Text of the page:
The deadline for comments on the Rule is 60 days from its publication in the Federal Register. Dechert LLP will continue to monitor the proposal and related developments and will issue Financial Services Updates when warranted. Meanwhile, if you have any questions concerning this memorandum, please contact Alan Rosenblat at +1.202.261.3332 or email@example.com, or the Dechert LLP attorney with whom you are in regular contact.
1) Release No. IC-26375A, March 5, 2004. Unit investment trusts also issue redeemable securities, but the Rule would not apply to them because it excludes unit investment trusts by defining “fund” to mean a management investment company.
2) See Proposed Rule: Disclosure Regarding Market Timing and Selective Disclosure of Portfolio Holdings, Release No. IC-26287 (December 11, 2003), requiring enhanced disclosures by mutual funds of their policies and procedures relating to market timing, fair value pricing and disclosure of portfolio holdings; See also Proposed Rule: Amendments to Rules Governing Pricing of Mutual Fund Shares, Release No. IC-26288 (December 11, 2003), proposing an amendment to Rule 22c-1, requiring, among other things, that orders for purchases and sales of funds be received by the mutual fund, its transfer agent, or NSCC’s Fund/SERV by 4:00 p.m.
3) Mutual funds are currently permitted to charge redemption fees in an amount equal to the lesser of actual costs associated with redemptions or 2%. See John P. Reilly & Associates, SEC Staff No Action Letter (July 12, 1979).
4) The Rule permits a mutual fund to impose a holding period of longer than 5 days where the mutual fund deems a longer period appropriate for discouraging market-timing activities. A mutual fund may not, however, charge a redemption fee below or in excess of 2%.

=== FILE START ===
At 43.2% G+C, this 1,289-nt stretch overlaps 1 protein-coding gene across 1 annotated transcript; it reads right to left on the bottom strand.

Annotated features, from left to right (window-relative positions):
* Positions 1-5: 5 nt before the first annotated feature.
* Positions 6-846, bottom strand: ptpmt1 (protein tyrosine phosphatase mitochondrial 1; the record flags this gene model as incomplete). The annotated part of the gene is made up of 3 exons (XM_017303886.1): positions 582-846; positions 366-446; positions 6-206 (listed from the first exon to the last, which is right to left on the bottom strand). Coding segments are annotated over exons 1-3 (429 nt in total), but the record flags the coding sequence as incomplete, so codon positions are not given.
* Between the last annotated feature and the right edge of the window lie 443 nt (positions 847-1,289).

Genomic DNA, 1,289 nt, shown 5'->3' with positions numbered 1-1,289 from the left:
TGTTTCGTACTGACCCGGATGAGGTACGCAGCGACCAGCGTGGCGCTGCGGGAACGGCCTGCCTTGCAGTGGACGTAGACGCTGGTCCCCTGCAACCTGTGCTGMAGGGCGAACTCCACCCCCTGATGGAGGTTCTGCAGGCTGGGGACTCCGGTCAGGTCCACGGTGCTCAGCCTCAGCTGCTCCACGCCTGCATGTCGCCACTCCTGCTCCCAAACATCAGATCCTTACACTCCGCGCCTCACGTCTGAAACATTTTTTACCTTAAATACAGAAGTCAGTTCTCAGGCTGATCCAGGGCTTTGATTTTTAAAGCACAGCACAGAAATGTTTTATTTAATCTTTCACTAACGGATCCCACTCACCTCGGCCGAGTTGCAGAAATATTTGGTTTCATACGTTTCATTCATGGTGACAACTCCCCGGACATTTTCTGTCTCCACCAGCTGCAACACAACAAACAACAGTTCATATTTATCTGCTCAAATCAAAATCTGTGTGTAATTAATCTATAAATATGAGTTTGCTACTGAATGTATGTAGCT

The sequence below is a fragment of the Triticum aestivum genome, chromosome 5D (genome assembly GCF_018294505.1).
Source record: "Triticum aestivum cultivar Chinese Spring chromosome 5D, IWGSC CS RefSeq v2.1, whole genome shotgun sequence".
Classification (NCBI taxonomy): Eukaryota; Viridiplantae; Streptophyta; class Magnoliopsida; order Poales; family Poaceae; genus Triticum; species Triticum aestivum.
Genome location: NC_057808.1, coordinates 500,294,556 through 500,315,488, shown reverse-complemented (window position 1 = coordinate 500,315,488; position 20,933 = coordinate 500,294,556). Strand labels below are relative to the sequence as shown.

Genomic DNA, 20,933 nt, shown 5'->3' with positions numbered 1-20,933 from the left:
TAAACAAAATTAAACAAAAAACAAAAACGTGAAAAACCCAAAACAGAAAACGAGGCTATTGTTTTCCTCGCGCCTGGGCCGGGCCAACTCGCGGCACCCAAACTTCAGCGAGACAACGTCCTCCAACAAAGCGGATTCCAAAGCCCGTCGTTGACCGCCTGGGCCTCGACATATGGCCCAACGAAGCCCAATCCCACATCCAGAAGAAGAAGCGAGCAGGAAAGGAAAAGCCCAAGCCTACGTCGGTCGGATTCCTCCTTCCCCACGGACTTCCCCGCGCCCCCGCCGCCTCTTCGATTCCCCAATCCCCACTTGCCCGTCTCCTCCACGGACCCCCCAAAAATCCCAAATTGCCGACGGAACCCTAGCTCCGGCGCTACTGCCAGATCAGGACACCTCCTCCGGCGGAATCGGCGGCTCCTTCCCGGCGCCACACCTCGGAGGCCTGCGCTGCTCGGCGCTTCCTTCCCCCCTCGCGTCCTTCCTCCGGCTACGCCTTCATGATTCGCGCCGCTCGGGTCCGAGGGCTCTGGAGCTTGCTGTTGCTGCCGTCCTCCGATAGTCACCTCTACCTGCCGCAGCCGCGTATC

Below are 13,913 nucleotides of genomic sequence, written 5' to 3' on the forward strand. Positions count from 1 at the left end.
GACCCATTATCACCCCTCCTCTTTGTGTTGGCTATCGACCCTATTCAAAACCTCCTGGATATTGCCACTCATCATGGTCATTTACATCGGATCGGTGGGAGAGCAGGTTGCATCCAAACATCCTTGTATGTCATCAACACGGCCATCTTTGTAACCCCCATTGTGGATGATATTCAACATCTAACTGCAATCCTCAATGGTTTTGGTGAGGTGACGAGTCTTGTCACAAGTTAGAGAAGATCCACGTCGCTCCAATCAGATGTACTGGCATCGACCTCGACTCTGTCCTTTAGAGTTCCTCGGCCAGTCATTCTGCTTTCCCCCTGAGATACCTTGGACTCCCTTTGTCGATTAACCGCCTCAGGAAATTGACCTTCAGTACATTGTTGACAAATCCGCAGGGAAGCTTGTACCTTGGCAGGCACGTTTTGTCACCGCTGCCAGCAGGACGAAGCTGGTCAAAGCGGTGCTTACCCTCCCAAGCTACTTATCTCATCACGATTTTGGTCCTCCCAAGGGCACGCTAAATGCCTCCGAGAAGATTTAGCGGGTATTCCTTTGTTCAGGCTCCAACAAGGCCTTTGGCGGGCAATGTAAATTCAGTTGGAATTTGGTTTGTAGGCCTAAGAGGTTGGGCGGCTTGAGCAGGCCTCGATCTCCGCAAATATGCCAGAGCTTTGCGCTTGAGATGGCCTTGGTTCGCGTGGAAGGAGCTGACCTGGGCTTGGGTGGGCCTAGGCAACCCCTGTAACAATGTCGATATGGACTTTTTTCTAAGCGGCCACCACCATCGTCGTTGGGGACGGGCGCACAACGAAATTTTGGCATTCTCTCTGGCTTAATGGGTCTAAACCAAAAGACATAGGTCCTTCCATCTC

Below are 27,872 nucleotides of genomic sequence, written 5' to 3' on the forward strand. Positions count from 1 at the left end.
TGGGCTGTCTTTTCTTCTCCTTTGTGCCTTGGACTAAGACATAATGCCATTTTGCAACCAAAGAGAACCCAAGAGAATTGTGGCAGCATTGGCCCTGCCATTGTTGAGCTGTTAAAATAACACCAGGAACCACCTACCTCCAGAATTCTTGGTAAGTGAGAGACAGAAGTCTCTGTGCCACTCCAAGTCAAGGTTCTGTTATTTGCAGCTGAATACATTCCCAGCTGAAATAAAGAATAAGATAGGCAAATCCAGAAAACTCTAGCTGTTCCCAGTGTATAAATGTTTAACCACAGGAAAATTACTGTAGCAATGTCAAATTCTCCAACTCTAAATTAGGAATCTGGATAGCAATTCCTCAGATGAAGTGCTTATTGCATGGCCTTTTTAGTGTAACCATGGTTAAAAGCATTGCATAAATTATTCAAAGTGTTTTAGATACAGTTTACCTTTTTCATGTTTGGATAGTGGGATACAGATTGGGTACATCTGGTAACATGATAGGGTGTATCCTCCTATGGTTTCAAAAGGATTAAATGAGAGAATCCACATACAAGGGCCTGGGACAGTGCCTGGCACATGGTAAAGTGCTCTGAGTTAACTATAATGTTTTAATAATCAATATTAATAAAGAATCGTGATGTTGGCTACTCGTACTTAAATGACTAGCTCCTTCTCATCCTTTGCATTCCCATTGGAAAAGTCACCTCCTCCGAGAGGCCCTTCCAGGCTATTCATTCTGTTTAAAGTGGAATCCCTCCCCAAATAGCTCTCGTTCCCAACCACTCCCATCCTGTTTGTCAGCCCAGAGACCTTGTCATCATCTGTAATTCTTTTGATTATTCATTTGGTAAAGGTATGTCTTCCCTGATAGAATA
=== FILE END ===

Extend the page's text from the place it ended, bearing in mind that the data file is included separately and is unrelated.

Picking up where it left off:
5) See Report of the NASD Omnibus Account Task Force (January 30, 2004).
6) As noted by Commission Atkins, market timers who maintain a balance in a mutual fund for over 5 days may engage in market timing activities without the imposition of a redemption fee to the extent of their balance in the mutual fund.
7) The Commission has specifically requested comment on whether small transactions should be uniformly exempt from the assessment of redemption fees in order to permit a uniform assessment of fees.
8) See 26 CFR 1.457-6(c)(2)(i) (2003), which defines an “unforeseeable emergency” as a severe financial hardship of the participant or beneficiary resulting from an illness or accident of the participant or beneficiary, the participant's or beneficiary's spouse, or the participant's or beneficiary's dependent (as defined in section 152(a)); loss of the participant's or beneficiary's property due to casualty (including the need to rebuild a home following damage to a home not otherwise covered by homeowner's insurance, e.g., as a result of a natural disaster); or other similar extraordinary and unforeseeable circumstances arising as a result of events beyond the control of the participant or the beneficiary. For example, the imminent foreclosure of or eviction from the participant's or beneficiary's primary residence may constitute an unforeseeable emergency. In addition, the need to pay for medical expenses, including non-refundable deductibles, as well as for the cost of prescription drug medication, may constitute an unforeseeable emergency. Finally, the need to pay for the funeral expenses of a spouse or a dependent (as defined in section 152(a)) may also constitute an unforeseeable emergency. Except as otherwise specifically provided in this paragraph (c)(2)(i), the purchase of a home and the payment of college tuition are not unforeseeable emergencies under this paragraph (c)(2)(i).